What I found fascinating was the differences between the two classes and how they actually talked about lessons among themselves - "sharing notes", so to speak. When they knew it was a fake, the second group was so much more confident, almost cocky in their assertions - "use common sense". The challenge is that the voice of doubt doesn't always speak up in the students' minds when they are "just reading". I want them to apply this lesson, not just to things they read on the Internet, but textbooks, lectures, even things their parents say.

One of my grade 3 students was working on a project on contributions by First Nations culture to the modern day. When his classroom teacher and I looked at his dot-jot notes, we were horrified. Some offensive stereotypes were written as "facts". We knew that the resources we had directed him to use during class and library time did not contain information like this, so we asked him where he got these ideas from.

"My parents told me."

Grade 3 might be pretty young to encourage children to defy their parents to their faces, but what I want to teach is that even our parents aren't perfect and that we need to think about information we are given, the biases they may contain, and determine what's true.

Monday, May 23, 2011

How to make an author nearly cry

This is a photo of renowned author and illustrator, Barbara Reid. Barbara is one of the Toronto District School Board's Writers in Residence. We won a visit from Barbara by participating in the board's Just Read It campaign - it involves having students fill in online forms reporting on the books that they read. Barbara has presented at hundreds of schools but she told us in a letter she sent after her April 20 visit that attending our school was a unique experience. How is this possible?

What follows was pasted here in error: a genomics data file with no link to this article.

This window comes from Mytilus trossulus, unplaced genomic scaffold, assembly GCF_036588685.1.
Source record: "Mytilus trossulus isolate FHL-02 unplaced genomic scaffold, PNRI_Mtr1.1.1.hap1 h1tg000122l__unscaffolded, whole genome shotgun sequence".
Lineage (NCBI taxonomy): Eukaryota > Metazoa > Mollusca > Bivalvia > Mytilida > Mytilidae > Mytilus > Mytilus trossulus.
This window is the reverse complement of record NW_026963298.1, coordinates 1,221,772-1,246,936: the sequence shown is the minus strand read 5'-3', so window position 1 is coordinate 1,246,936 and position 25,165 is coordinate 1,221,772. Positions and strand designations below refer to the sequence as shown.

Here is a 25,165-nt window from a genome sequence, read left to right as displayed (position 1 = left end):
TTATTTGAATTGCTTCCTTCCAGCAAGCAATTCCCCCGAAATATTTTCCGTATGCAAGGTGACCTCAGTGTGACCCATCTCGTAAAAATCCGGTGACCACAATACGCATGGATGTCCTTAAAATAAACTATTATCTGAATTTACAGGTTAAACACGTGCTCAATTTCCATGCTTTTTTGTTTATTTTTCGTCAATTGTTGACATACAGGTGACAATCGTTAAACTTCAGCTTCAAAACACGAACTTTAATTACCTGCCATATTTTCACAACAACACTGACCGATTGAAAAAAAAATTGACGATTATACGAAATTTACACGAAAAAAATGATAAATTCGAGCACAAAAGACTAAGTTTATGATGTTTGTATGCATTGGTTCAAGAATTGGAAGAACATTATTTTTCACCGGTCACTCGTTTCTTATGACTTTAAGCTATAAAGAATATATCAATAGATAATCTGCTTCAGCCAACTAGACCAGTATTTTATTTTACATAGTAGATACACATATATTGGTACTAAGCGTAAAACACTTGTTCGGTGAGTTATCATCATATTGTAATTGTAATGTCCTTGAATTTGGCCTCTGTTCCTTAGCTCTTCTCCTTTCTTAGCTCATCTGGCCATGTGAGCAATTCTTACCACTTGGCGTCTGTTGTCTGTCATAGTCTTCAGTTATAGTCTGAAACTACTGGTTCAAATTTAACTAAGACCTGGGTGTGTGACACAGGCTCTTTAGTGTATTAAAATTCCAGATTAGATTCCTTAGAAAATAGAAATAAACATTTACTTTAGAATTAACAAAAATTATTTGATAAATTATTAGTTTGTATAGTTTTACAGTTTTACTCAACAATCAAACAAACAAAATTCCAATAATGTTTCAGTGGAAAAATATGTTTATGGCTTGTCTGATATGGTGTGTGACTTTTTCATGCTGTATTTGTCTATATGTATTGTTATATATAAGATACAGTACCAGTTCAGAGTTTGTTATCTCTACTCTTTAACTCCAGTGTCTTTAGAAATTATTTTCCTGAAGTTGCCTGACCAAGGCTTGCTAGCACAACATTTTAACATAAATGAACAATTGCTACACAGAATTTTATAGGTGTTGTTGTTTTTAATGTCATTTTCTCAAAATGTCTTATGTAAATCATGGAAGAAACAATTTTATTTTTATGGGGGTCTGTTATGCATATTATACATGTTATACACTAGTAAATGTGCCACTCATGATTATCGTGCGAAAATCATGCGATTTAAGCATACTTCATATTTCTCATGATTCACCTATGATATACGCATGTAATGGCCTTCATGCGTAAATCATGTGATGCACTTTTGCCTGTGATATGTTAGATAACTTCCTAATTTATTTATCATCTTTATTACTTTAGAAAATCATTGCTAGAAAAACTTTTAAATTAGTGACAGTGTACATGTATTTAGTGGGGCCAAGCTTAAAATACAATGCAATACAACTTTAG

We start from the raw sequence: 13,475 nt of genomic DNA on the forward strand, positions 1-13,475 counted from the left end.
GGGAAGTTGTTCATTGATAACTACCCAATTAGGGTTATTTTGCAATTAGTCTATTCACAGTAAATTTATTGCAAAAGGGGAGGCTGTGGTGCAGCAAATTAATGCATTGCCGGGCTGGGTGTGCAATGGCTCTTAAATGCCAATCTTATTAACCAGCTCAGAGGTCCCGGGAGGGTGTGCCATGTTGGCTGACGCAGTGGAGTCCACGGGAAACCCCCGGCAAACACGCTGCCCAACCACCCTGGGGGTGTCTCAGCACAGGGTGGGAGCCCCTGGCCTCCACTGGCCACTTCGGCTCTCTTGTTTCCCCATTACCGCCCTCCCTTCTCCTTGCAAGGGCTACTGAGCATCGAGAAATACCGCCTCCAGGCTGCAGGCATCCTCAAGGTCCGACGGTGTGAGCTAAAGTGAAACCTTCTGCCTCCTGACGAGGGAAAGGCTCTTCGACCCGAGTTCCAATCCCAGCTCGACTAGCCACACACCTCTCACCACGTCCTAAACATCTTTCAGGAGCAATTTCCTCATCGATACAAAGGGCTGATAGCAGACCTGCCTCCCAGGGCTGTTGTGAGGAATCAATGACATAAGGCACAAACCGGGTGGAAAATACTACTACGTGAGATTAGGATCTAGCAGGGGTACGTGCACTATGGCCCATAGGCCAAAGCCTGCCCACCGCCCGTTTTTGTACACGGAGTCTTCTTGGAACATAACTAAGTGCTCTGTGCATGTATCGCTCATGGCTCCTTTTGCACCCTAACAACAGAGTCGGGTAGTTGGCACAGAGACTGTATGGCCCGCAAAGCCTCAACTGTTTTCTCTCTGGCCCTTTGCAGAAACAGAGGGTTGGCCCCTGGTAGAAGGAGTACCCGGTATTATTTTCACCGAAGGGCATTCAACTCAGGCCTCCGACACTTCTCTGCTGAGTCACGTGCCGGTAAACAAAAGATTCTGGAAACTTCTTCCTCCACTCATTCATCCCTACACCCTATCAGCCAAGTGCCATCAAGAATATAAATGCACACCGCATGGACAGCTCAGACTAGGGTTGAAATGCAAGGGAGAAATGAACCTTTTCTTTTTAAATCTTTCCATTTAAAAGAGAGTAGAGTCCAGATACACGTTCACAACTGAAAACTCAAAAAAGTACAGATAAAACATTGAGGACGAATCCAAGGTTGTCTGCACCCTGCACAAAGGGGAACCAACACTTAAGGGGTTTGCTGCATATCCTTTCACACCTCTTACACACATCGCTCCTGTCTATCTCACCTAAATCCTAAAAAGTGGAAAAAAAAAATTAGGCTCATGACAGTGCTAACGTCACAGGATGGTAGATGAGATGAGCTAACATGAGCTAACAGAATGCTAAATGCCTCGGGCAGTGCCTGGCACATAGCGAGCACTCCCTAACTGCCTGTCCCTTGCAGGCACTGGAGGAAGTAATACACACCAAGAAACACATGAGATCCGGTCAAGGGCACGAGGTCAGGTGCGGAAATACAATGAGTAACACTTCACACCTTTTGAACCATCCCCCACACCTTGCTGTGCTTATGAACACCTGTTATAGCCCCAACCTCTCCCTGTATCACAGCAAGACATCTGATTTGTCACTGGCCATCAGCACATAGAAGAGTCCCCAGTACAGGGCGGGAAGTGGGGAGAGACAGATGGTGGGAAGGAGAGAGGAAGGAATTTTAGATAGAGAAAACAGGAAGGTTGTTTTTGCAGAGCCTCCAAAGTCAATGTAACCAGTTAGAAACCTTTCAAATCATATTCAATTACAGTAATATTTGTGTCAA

When we learned that Barbara Reid would be coming to our school, we were very excited. Prior to discovering we had won a visit from her, we had created plasticine art inspired by one of her books that we'd read, "Perfect Snow". We wanted to do something a little more special to commemorate and prepare for this visit. The primary division students were learning about inferences in their language arts lessons - the ability to "read between the lines" and made educated guesses based on text clues. In media class, I call it the implied or "quiet" message (as opposed to the overt/"out loud" message). With my principal's blessing and the approval of Barbara herself, I arranged with a vendor to sell some of Barbara's books to the students that would be autographed. What Barbara didn't know was that we planned on using the profits from the book sales to donate to a charity in her name. As we explained to the young students, when you are giving a present to a person, you could ask them what they want, but it's so much more delightful when you can figure out exactly what they'd like and then it's a wonderful surprise. The challenge for the grade 1-3 students was to learn about Barbara Reid by visiting her website ( is the link) and by reading her books thoroughly and inferring what topics are most important to her as a person. This was a bit of a calculated risk - in talking to the grade ones, many didn't understand that there were different types of charities; they thought charities were only for poor people surviving disasters, like the Haiti earthquake and Japan tsunami.